Parents of kids with illnesses worried

Minister Angie Motshekga.
Minister Angie Motshekga.
Image: Jairus Mmutle/GCIS

Parents of pupils with chronic illnesses are concerned that minister of basic education Angie Motshekga left their children in the dark.

Last week, Motshekga announced that the department was working towards the re-opening of schools, starting with grades 7s and 12s next month.

Motshekga said they had been advised to adopt a phased approach in the reopening of schools, uppermost in their planning is the health and safety of the school communities, particularly learners and teachers.

Motshekga only mentioned that the department was mindful of the needs of learners with disabilities and was working with provinces to ensure that special schools were adequately provided for in all the plans they had put together.

Some parents said they were concerned about the safety of their children as in Motshekga's speech there was no mention of pupils who suffer from chronic illnesses.

As President Cyril Ramaphosa announced last week that the country was going to be on level 4 starting from Friday last week, he said those who are elderly and those with underlying conditions must remain at home and take additional precautions to isolate themselves.

A 38-year-old Cape Town woman, who is a guardian of a grade 6 teenage boy, said she was worried about his health.

"It is very worrying that our children have to go back to school with the corona pandemic still on the rise. Kids will always be kids; even if you can send him or her with 10 face masks and 10 sanitisers to school, that won't make any difference because when they want to take the face mask off they will do so and there is no guarantee that there will be no contact with others.

"I wish the department can delay the opening of schools until we are all sure that the virus has been contained," she said.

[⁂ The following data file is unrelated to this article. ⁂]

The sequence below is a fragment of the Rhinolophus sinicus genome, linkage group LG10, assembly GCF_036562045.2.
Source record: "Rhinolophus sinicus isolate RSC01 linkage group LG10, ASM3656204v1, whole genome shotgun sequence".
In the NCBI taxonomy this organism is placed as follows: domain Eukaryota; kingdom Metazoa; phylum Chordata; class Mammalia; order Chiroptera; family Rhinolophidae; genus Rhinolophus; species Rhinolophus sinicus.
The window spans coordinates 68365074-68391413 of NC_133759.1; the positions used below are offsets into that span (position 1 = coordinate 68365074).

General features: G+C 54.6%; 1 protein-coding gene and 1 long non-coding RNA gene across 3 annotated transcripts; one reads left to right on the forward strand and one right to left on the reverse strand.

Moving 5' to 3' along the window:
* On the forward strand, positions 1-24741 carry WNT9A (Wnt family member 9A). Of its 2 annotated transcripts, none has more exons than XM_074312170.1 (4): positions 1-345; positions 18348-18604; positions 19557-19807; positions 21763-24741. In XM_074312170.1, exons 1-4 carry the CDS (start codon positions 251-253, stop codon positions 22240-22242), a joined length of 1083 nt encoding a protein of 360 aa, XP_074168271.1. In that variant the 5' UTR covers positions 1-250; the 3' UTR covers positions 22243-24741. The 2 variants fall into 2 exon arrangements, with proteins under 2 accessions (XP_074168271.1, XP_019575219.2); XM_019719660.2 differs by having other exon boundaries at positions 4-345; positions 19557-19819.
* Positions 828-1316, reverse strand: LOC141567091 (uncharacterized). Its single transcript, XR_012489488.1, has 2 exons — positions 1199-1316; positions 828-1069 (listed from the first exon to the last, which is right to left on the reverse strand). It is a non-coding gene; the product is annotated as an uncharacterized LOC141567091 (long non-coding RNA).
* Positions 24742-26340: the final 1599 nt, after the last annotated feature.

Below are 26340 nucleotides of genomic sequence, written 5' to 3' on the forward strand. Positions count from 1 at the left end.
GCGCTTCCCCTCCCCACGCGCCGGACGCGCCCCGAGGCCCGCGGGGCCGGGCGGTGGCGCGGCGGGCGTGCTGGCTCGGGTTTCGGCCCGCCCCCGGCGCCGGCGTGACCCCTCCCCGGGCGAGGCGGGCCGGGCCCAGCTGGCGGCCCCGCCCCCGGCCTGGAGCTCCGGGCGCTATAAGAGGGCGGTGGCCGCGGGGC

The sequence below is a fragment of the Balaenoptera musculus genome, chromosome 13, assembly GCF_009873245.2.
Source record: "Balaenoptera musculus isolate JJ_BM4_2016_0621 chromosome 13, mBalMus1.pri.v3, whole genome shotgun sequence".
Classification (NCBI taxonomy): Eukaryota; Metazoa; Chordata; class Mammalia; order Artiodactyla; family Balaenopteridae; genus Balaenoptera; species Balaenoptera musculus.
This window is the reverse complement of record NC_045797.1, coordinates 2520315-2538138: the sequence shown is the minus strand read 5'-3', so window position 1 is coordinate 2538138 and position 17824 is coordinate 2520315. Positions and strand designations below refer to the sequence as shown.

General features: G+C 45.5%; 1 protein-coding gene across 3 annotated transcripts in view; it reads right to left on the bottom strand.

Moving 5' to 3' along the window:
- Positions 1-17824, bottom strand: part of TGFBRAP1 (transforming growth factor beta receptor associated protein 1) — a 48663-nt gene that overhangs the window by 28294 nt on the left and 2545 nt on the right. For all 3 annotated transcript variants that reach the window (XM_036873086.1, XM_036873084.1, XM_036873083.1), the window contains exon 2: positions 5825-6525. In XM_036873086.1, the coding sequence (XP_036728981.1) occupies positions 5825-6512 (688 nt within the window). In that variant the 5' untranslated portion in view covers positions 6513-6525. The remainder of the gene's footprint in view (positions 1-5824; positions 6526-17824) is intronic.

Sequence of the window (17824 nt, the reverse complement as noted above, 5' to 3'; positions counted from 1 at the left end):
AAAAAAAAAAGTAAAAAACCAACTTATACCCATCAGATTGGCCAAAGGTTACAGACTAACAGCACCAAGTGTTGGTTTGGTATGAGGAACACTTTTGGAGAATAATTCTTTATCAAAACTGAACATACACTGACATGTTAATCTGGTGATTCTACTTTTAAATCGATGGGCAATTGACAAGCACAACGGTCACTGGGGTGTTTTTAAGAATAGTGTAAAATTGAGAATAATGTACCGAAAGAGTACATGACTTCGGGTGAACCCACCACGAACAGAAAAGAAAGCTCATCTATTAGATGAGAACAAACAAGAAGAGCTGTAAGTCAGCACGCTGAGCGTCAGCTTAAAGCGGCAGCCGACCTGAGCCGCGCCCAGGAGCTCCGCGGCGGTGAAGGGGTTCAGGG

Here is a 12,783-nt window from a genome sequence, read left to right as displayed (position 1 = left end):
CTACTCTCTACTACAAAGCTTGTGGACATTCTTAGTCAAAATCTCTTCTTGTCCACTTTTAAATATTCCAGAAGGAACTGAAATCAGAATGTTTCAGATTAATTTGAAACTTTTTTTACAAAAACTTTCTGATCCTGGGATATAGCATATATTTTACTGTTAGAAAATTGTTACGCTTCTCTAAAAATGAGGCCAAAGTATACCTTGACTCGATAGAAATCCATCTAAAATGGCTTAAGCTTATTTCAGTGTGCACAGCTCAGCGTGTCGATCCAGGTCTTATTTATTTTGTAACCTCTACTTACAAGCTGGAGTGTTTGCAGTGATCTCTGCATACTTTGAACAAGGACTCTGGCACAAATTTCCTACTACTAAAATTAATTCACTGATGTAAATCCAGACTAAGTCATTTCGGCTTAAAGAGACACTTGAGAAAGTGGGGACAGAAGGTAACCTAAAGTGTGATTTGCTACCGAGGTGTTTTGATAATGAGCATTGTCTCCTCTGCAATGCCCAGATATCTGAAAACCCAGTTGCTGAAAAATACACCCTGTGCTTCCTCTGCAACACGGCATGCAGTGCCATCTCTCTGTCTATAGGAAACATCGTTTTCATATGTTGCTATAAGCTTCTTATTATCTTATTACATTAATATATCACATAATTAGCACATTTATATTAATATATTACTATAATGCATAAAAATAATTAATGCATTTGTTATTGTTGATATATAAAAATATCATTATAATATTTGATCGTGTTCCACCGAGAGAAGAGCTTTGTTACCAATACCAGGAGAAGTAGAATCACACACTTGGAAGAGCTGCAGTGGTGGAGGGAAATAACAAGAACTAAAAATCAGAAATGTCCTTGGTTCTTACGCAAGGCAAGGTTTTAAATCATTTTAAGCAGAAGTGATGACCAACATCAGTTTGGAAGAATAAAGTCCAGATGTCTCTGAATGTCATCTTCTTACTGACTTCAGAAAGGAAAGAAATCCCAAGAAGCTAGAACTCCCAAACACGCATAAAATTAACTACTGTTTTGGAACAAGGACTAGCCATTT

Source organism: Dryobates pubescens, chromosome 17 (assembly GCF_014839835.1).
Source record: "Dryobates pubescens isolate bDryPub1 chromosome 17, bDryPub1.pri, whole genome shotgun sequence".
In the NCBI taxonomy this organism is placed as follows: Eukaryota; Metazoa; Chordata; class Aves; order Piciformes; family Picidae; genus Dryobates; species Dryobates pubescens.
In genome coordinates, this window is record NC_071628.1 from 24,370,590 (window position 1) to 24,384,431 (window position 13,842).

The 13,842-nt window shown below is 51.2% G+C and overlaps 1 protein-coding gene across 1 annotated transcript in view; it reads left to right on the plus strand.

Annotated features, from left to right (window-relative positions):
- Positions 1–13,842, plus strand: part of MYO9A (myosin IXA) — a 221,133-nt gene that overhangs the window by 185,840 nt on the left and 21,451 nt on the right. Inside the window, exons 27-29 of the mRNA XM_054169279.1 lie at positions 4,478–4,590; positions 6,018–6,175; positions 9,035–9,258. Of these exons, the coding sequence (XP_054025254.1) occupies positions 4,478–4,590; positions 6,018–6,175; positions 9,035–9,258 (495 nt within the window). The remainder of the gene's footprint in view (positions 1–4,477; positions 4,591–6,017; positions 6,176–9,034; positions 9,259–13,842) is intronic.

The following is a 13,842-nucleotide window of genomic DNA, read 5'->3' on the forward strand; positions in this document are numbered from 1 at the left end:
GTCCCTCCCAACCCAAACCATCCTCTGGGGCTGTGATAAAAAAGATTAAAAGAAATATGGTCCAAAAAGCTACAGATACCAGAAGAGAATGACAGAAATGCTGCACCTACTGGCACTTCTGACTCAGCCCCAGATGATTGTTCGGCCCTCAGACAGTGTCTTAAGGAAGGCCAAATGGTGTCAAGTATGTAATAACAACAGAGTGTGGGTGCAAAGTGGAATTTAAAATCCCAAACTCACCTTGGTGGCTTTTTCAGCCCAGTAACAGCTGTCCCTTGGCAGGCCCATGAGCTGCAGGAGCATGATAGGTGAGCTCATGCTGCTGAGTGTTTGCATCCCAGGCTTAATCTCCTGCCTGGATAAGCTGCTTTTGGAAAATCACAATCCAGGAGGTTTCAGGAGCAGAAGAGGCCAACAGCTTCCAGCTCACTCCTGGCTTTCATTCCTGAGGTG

A 42-year-old father of a grade 10 pupil in Soweto said: "I am worried about my daughter, especially because she's asthmatic and she travels to school by a taxi. How do I guarantee her safety? I want her to go back to school but at the same time I don't want to jeopardise her life."

Department's spokesperson Elijah Mhlanga said the screening of learners and educators would be done at the reopening of schools.

"Learners with chronic illnesses will be able to catch up with the curriculum on different television channels and radio stations. This will continue into the future, we have even established a permanent education channel with SABC," Mhlanga said.

The SABC Education TV channel goes live today.

The channel is meant to benefit all grades and it will initially be available on YouTube and digital terrestrial television.

Group chief executive officer Madoda Mxakwe said the launch of the channel was timely as the nation required these interventions to fill gaps that have been created by Covid-19-related adjustments.

"In particular this initiative will ensure that education and learning continues outside the traditional classroom environment," Mxakwe said.

He said the core content would be broadcast in a customary linear manner while ancillary programming would stream via digital platforms.

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